How has Firestone Vineyard chosen to kick off its new line of Discoveries Wines? With a delicious anachronism, matching up viral marketing and Facebook with the ancient site of Machu Picchu. Those bottles don’t just hold vino, oh no—they offer arty labels of California beach living, retail for under 10 bucks, and suggest you explore, not just pour.
To launch the wines, Firestone celebrated a Chef Cook Off and Pathfinder event on January 11 that determined which chef of three YouTube-viewed finalists, and what super social-networking consumer (we’re talking finders of virtual paths, here), could go on an April trip to hike the Inca Trail in Perú. At just after 11 a.m. on an unseasonably warm yet typically gorgeous day at the Crossroads Estate in the Santa Ynez Valley, the three teams of chefs-pathfinders had already been busy since 9, working on their dishes that had to match a Firestone Discoveries wine. Much had already been decided, as each chef drew a random bottle to get his wine assignment, the chefs had their $300 limit shopping spree for supplies, and each pathfinder learned she would have to play sous chef—while Facebooking away—to each chef. This wasn’t too surprising for the pathfinders, though, as the eventually triumphant Margie Tosch from Sonoma said, “Food is me,” as she wielded a knife like a pro, chopping away at the peppers everpresent in Peruvian cuisine.
While chefs’ fates were decided by a panel of judges, the pathfinder winner was chosen largely by votes on the event’s Facebook page. Contestant Kim Kulchycki from Carmel also claimed they’re looking to see “if we’re fun at recess, if we play well with others.” Despite not ending up being chosen as the winner, Kulchycki was perhaps the best at working the room, being sure to talk to everyone after the food was served, chatting up the 21 members of the media covering Firestone’s clever buzz-creating event and members of the food-and-wine industry both anonymous (wine reps and the like) and famous (Chef Bradley Ogden of Root 246, who was also one of the judges, and winemakers like Bruno D’Alfonso and Kris Curran). There always seemed to be a camera—or five—about, including the video team chronicling chef Rodelio Aglibot’s day’s adventure for a show for The Learning Channel.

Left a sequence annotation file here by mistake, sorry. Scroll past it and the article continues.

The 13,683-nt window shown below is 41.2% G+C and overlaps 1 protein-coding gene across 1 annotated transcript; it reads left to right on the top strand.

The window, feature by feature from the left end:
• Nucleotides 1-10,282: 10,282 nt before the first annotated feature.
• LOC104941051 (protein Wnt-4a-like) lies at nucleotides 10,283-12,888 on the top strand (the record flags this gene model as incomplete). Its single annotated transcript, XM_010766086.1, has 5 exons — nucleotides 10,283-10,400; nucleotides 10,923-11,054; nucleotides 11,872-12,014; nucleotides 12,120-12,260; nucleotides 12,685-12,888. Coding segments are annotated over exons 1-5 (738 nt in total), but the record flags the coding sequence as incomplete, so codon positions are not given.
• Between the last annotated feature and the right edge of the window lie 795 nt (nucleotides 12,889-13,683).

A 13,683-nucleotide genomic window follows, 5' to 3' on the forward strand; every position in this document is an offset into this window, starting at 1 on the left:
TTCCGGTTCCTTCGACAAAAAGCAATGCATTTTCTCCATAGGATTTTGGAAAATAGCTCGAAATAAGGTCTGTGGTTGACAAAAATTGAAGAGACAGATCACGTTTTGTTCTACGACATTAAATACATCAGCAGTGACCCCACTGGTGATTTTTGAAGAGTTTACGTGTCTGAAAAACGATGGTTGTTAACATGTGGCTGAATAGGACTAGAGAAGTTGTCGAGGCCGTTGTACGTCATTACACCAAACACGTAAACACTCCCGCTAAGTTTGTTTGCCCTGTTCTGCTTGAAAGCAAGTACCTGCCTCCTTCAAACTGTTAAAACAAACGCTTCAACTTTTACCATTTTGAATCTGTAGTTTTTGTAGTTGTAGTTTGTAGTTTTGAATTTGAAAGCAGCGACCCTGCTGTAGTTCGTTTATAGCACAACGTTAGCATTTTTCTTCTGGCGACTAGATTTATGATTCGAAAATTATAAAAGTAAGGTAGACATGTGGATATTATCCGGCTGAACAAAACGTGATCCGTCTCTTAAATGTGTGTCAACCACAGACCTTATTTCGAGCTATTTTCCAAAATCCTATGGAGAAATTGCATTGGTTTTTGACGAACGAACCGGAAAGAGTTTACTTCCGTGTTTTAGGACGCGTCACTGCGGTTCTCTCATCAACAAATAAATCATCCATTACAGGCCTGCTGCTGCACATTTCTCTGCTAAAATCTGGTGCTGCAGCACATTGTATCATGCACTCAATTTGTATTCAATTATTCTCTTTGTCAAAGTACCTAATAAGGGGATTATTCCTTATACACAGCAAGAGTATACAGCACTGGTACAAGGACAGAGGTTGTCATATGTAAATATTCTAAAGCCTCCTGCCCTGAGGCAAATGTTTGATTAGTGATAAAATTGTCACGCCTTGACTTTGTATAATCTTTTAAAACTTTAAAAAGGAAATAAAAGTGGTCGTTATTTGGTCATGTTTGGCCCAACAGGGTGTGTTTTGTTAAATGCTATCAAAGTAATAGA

It turned out Aglibot from the Sunda restaurant in Chicago is a natural for the celebrity chef role, though, having made numerous TV appearances and evincing that gregarious personality the camera seems to love. He’s already been nicknamed the “Food Buddha,” so as he prepared his dish of stewed chicken over potatoes with an aji amarillo sauce (the vivid yellow pepper Peruvians prefer), dressed with a bit of avocado sauce and a hard-cooked egg, he entertained those who visited his station with both jokes and shots of pisco, the typical South American potent potable. It’s not much of a surprise he ended up topping the competition, for he seems a star in the making, a perfect person for Firestone to trumpet as another discovery, plus sure to make for great stories along the Inca Trail. Meanwhile, Chef Tim Kirker of Bistrot Zinc in Chicago, despite creating a tasty lamb duo, begged off any press questions to focus on his meal prep, and you need to media-multitask if you want to be a TV star.
At the table where I sat, many preferred the dish prepared by first runner-up Scott Beale, who owns the Grey Gelding Bistro & Bar in Saratoga Springs, N.Y. Beale not only came up with a dish that was delish—a sneaky simple surf-and-turfish combo of quinoa-shrimp cake alongside a slice of filet over red quinoa with both that aji amarillo sauce again and also some subtly blended Firestone Discoveries merlot and goat cheese—but even thought about how to cook on an intense hike, popping those quinoa-shrimp cakes out of easy-to-carry and clean lightweight molds. Perhaps working with Chef Beale was a big help in Margie Tosch winning the Pathfinder prize, although a person at our table associated with Zephyr Adventures, Firestone’s travel partner, did say about Tosch: “She literally posted every 10 seconds.” That’s little surprise given Tosch founded the social networking site wineandhospitalitynetwork.com. It seems we’re at a point where if Orson Welles came back to shill Paul Masson, he’d have to intone, “I have drunk no wine until I’ve blogged.”
That’s so true that the third pathfinder contestant, Lotchana Sourivong from San Francisco, is still posting on the Facebook page at the time this article goes to print, despite not winning the competition. No doubt the marketing team at Foley Family Wines that owns Firestone must be overjoyed with sentiments like hers that claim, “Just can’t decide which wine that I want to get a refill.”